Stocks Close Higher, Led by Tech Rally

Stocks closed higher as a rally in technology shares helped offset more uncertainty in the credit markets and troubling economic signs.

Investors weighed downbeat economic reports, including one showing a higher-than-expected rise in first-time unemployment claims and another off a survey of mid-Atlantic manufacturing by the Philadelphia Federal Reserve Bank that unexpectedly showed activity contracting.

But tech shares boosted the Nasdaq, with Oracle, Qualcomm and Apple leading the way.

"Technology is doing well, helped by Oracle," Steve Goldman, market strategist at Weeden & Co, based in Greenwich, Conn., told Reuters. "And while we have seen further credit repercussions, we are in a strong seasonal period where the market tends to be more forgiving."

Earnings reports set the direction for stocks, none more significant than Wall Street bellwether Bear Stearns, which like others in the sector has been hit hard by the subprime collapse and subsequent credit squeeze.

Bear reported a net loss of $854 million, or $6.90 a share, for the quarter ended Nov. 30. That compared with a year-ago profit of $563 million, or $4 a share and represented the firm's first-ever quarterly loss since it became a publicly traded company.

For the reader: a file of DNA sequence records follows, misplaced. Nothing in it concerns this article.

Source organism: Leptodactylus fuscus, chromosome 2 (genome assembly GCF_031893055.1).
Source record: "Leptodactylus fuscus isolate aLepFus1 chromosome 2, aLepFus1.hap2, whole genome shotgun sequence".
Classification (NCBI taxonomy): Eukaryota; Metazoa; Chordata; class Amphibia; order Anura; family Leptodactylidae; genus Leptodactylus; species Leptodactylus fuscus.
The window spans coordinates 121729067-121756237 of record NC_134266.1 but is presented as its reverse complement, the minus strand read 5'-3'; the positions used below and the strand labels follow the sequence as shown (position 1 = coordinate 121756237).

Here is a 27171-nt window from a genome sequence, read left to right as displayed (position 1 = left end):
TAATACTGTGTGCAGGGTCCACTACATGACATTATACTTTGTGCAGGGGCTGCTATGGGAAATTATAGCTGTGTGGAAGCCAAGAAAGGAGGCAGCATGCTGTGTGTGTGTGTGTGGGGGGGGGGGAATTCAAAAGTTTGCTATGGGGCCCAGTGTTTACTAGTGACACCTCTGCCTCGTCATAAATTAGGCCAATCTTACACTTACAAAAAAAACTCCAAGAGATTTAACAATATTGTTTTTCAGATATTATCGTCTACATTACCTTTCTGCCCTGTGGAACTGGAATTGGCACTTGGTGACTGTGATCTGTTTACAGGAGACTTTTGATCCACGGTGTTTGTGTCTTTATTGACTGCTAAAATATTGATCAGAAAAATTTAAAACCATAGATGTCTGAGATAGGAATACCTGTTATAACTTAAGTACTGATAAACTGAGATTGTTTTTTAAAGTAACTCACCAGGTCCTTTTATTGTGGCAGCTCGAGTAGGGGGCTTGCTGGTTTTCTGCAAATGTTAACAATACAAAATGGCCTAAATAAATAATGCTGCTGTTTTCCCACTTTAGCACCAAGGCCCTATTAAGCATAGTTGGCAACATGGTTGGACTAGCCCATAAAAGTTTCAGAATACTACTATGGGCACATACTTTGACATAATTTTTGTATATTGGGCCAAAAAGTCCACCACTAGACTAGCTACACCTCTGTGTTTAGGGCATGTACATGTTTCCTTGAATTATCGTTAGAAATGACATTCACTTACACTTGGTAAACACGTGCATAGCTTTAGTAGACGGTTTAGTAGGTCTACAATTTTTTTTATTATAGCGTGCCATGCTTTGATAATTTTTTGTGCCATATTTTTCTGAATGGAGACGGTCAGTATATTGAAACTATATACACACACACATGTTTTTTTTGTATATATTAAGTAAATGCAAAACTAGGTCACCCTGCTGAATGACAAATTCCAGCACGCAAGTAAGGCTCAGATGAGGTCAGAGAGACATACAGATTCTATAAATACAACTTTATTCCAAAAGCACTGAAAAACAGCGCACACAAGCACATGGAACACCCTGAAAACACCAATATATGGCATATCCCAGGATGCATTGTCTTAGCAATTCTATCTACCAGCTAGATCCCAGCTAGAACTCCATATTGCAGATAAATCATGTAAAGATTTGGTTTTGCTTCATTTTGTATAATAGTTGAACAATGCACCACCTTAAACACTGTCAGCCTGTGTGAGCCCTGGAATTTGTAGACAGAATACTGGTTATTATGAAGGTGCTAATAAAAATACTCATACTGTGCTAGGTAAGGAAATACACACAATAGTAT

Another financial, MBIA , saw its shares tumble after the bond insurer said it had $30.6 billion in exposure to collateralized debt obligations (CDOs) that it insures, and another $8.1 billion in exposure to CDOs backed by high-grade collateral, known as CDOs-squared.

"We are shocked that management withheld this information for as long as it did," said a report from Morgan Stanley, referring to the CDO-squared exposure.

The bad news at MBIA and Bear Stearns lifted Treasurys, which benefited from a flight to safety over fears that the credit crisis is far from over.

Tech Keeps Market Afloat

On the plus side, shares of both software maker Oracle and footwear giant Nike moved sharply higher following healthy sales increases which handily beat Wall Street expectations after the bellWednesday.

And Qualcomm shares moved to the upside after the wireless chip and technology developer raised its outlook.

Both RiteAid Pharmacy and FedEx reported a drop in third-quarter profit, sending shares at both companies down.

Punctuating the effect financials have had on the market, Citigroup led the Dow and S&P laggards, while tech leaders International Business Machines and Apple topped the blue-chip index.

Also in the financials, SunTrust Banks, the nation's seventh-largest lender, said it will take up to $400 million in fourth-quarter pretax write-downs mainly from a bailout of two money market funds. The move sent shares to a four-year low. And government-backed student loan lender Sallie Mae saw its shares tumble again, the day after a contentious analysts teleconference with CEO Albert L. Lord. The agency said today it is shifting $1.6 billion in derivatives to Citi.

Retailers showed signs of life as the holiday shopping season wound to a close, with small-cap Pier 1 Imports seeing its shares skyrocket on higher quarterly earnings.